Among his many professional accolades, John Dewey served as president of the American Psychological Association in 1899, was awarded the prestigious Columbia University Butler Medal in 1935 for 'the distinguished character and continued vitality of his contributions to philosophy and education' and in 1968 was featured on a 30 cent stamp issued by the United States Post Office Department as part of their Prominent Americans series.
John Dewey died on the 1st June 1952 aged 92. His obituary in the New York Times noted that the best description of him was be found in the editorial written to mark his eightieth birthday: Namely, 'there are countless school children today and yesterday whose lives have been influenced in a constructive way by this one man who never shouted, and whose formally stated philosophy often is a stiff dose for more subtle minds.'
Lois Stolz was born. A pioneer in the field of childhood education and development, Stolz served as the first president of the National Association of Nursery Education in 1929 and as the first woman to chair the Committee for the National Society for the Study of Education oversaw a landmark publication on Preschool and Parental Education; which proved instrumental in stimulating interest and groundbreaking research within child development.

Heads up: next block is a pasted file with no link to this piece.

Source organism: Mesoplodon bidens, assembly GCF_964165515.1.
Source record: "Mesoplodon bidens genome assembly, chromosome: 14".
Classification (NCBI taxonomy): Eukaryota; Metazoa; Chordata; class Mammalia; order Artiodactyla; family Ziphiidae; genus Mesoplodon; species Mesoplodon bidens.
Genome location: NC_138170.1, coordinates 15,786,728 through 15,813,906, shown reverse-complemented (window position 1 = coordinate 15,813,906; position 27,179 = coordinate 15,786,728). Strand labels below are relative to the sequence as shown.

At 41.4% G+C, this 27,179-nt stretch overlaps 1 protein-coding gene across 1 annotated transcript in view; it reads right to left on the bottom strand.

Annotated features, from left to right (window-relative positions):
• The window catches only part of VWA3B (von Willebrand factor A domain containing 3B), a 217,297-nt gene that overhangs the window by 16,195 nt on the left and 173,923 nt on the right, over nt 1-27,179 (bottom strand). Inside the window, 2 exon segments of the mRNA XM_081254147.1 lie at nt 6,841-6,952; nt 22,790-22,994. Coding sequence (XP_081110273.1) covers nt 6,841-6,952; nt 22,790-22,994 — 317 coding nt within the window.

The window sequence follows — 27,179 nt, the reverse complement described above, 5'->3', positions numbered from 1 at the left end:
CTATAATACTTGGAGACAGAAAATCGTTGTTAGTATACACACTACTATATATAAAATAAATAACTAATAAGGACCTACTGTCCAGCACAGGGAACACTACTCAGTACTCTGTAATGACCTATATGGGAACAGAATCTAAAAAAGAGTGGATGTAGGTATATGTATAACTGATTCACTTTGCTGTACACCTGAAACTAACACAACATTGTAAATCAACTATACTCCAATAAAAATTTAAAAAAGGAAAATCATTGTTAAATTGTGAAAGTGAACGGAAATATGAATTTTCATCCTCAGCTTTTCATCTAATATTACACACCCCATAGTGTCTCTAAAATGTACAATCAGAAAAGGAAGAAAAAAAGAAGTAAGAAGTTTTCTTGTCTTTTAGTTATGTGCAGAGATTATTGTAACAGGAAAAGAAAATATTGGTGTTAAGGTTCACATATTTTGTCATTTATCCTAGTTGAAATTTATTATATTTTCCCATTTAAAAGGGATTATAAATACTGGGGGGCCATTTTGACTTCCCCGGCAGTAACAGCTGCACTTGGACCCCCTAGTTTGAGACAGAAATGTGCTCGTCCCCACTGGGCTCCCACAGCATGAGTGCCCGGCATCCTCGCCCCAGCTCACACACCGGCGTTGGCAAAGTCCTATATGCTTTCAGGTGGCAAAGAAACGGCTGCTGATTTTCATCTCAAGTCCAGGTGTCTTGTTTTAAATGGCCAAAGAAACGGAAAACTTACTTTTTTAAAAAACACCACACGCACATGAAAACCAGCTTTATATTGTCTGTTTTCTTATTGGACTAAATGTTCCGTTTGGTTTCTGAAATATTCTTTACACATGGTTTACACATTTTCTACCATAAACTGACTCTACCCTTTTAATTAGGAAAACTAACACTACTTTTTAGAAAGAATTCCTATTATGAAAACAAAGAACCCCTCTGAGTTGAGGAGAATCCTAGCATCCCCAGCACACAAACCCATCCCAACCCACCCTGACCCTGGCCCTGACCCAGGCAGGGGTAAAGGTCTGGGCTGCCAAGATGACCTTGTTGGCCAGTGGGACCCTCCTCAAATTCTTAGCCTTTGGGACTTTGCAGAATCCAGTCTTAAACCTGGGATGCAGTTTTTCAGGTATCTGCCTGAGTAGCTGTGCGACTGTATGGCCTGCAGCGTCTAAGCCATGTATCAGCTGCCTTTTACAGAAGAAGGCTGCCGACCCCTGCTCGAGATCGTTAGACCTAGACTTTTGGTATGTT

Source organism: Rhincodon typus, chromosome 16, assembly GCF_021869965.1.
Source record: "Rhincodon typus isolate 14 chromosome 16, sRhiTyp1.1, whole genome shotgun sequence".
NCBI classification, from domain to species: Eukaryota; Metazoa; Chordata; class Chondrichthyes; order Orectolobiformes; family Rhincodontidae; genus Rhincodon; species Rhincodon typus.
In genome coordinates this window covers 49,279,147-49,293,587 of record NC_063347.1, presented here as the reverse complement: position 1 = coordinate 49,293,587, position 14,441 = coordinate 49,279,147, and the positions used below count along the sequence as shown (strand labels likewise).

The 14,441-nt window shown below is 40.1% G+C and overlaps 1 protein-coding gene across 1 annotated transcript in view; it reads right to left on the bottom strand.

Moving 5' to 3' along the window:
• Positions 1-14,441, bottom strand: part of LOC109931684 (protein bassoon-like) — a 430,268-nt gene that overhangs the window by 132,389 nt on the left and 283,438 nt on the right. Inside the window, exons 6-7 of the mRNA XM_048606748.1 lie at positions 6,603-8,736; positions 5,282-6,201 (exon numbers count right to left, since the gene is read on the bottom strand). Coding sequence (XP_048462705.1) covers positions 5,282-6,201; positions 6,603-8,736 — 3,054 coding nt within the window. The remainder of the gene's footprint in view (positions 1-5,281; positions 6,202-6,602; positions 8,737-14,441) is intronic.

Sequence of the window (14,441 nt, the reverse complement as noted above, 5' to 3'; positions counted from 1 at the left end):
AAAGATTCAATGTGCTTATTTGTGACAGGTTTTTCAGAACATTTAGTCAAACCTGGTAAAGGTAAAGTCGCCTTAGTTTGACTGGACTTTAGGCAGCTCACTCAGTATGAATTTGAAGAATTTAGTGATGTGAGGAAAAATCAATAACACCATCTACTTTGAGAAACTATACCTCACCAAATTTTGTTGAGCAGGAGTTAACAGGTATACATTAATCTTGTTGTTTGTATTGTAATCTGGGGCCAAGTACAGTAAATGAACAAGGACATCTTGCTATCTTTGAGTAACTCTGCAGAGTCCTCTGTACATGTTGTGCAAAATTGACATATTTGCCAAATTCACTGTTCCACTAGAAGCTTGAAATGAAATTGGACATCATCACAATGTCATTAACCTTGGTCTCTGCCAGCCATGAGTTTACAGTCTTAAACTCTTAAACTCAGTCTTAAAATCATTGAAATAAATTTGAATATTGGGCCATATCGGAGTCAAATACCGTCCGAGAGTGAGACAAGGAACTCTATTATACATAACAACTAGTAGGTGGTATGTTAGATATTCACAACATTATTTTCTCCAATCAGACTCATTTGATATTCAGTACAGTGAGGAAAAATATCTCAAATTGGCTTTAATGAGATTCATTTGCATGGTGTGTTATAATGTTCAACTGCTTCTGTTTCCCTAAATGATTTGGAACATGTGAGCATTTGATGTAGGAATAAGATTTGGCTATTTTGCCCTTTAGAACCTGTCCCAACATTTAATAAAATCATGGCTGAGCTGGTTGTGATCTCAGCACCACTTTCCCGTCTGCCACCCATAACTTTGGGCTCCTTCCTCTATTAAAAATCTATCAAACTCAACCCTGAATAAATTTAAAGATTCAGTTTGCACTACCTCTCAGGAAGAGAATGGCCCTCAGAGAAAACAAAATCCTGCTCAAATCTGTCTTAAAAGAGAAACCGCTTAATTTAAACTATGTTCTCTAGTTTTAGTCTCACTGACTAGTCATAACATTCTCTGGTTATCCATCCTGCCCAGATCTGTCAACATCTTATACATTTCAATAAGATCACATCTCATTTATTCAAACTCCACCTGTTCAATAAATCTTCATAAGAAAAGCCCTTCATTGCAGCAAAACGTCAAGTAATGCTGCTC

In the course of a long and distinguished academic career, Stolz worked as a research associate at the Institute of Child Welfare at the University of California at Berkeley before joining the faculty of psychology at Stanford University in 1944 where she remained until her retirement in 1957. A highly respected author, 'Your Child’s Development and Guidance' published in 1940 is widely cited as Lois Meek Stolz's most important publication.
Roger N. Shepard, Professor of psychology at Stanford University was awarded the National Medal of Science by President Clinton in a ceremony at the White House: 'For his theoretical and experimental work elucidating the human mind's perception of the physical world and why the human mind has evolved to represent objects as it does; and for giving purpose to the field of cognitive science and demonstrating the value of bringing the insights of many scientific disciplines to bear in scientific problem solving.'